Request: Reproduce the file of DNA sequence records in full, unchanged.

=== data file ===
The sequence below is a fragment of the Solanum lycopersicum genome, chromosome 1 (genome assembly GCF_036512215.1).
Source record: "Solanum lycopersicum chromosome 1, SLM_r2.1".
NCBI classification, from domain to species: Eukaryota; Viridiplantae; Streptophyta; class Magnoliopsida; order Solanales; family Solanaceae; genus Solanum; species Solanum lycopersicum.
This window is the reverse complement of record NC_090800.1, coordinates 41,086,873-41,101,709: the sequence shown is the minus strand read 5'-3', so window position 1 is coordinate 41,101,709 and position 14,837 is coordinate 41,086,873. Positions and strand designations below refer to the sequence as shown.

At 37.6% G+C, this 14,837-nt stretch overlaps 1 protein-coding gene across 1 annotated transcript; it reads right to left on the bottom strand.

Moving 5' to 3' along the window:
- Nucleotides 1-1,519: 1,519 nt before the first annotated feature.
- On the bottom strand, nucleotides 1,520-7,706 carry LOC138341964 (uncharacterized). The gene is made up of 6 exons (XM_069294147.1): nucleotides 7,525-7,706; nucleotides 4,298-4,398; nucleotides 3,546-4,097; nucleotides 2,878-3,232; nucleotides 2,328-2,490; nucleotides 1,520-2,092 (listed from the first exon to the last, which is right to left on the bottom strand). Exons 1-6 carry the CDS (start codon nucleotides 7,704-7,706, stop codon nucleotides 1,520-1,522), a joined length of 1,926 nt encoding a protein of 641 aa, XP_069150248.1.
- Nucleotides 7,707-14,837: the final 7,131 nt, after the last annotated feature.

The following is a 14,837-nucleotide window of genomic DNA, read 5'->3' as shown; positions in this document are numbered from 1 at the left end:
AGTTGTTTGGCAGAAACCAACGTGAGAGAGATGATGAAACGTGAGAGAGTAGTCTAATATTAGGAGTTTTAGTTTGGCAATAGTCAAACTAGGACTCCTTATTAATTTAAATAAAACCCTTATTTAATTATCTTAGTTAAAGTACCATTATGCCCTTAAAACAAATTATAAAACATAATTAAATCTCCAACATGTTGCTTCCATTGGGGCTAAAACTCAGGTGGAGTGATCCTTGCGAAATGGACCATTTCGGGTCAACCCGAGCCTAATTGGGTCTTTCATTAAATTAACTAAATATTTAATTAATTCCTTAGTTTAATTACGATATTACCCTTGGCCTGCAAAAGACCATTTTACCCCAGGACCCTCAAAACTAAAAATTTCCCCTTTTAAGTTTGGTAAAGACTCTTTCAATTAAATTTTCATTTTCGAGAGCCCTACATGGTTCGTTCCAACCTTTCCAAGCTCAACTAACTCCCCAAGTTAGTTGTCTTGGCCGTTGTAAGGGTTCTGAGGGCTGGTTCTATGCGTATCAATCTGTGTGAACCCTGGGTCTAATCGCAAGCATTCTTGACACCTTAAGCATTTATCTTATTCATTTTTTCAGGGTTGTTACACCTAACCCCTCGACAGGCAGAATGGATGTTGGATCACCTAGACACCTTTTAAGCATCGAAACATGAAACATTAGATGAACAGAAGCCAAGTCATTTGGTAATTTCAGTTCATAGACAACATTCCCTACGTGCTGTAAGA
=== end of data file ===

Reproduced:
The sequence below is a fragment of the Solanum lycopersicum genome, chromosome 1 (genome assembly GCF_036512215.1).
Source record: "Solanum lycopersicum chromosome 1, SLM_r2.1".
NCBI classification, from domain to species: Eukaryota; Viridiplantae; Streptophyta; class Magnoliopsida; order Solanales; family Solanaceae; genus Solanum; species Solanum lycopersicum.
This window is the reverse complement of record NC_090800.1, coordinates 41,086,873-41,101,709: the sequence shown is the minus strand read 5'-3', so window position 1 is coordinate 41,101,709 and position 14,837 is coordinate 41,086,873. Positions and strand designations below refer to the sequence as shown.

At 37.6% G+C, this 14,837-nt stretch overlaps 1 protein-coding gene across 1 annotated transcript; it reads right to left on the bottom strand.

Moving 5' to 3' along the window:
- Nucleotides 1-1,519: 1,519 nt before the first annotated feature.
- On the bottom strand, nucleotides 1,520-7,706 carry LOC138341964 (uncharacterized). The gene is made up of 6 exons (XM_069294147.1): nucleotides 7,525-7,706; nucleotides 4,298-4,398; nucleotides 3,546-4,097; nucleotides 2,878-3,232; nucleotides 2,328-2,490; nucleotides 1,520-2,092 (listed from the first exon to the last, which is right to left on the bottom strand). Exons 1-6 carry the CDS (start codon nucleotides 7,704-7,706, stop codon nucleotides 1,520-1,522), a joined length of 1,926 nt encoding a protein of 641 aa, XP_069150248.1.
- Nucleotides 7,707-14,837: the final 7,131 nt, after the last annotated feature.

The following is a 14,837-nucleotide window of genomic DNA, read 5'->3' as shown; positions in this document are numbered from 1 at the left end:
AGTTGTTTGGCAGAAACCAACGTGAGAGAGATGATGAAACGTGAGAGAGTAGTCTAATATTAGGAGTTTTAGTTTGGCAATAGTCAAACTAGGACTCCTTATTAATTTAAATAAAACCCTTATTTAATTATCTTAGTTAAAGTACCATTATGCCCTTAAAACAAATTATAAAACATAATTAAATCTCCAACATGTTGCTTCCATTGGGGCTAAAACTCAGGTGGAGTGATCCTTGCGAAATGGACCATTTCGGGTCAACCCGAGCCTAATTGGGTCTTTCATTAAATTAACTAAATATTTAATTAATTCCTTAGTTTAATTACGATATTACCCTTGGCCTGCAAAAGACCATTTTACCCCAGGACCCTCAAAACTAAAAATTTCCCCTTTTAAGTTTGGTAAAGACTCTTTCAATTAAATTTTCATTTTCGAGAGCCCTACATGGTTCGTTCCAACCTTTCCAAGCTCAACTAACTCCCCAAGTTAGTTGTCTTGGCCGTTGTAAGGGTTCTGAGGGCTGGTTCTATGCGTATCAATCTGTGTGAACCCTGGGTCTAATCGCAAGCATTCTTGACACCTTAAGCATTTATCTTATTCATTTTTTCAGGGTTGTTACACCTAACCCCTCGACAGGCAGAATGGATGTTGGATCACCTAGACACCTTTTAAGCATCGAAACATGAAACATTAGATGAACAGAAGCCAAGTCATTTGGTAATTTCAGTTCATAGACAACATTCCCTACGTGCTGTAAGA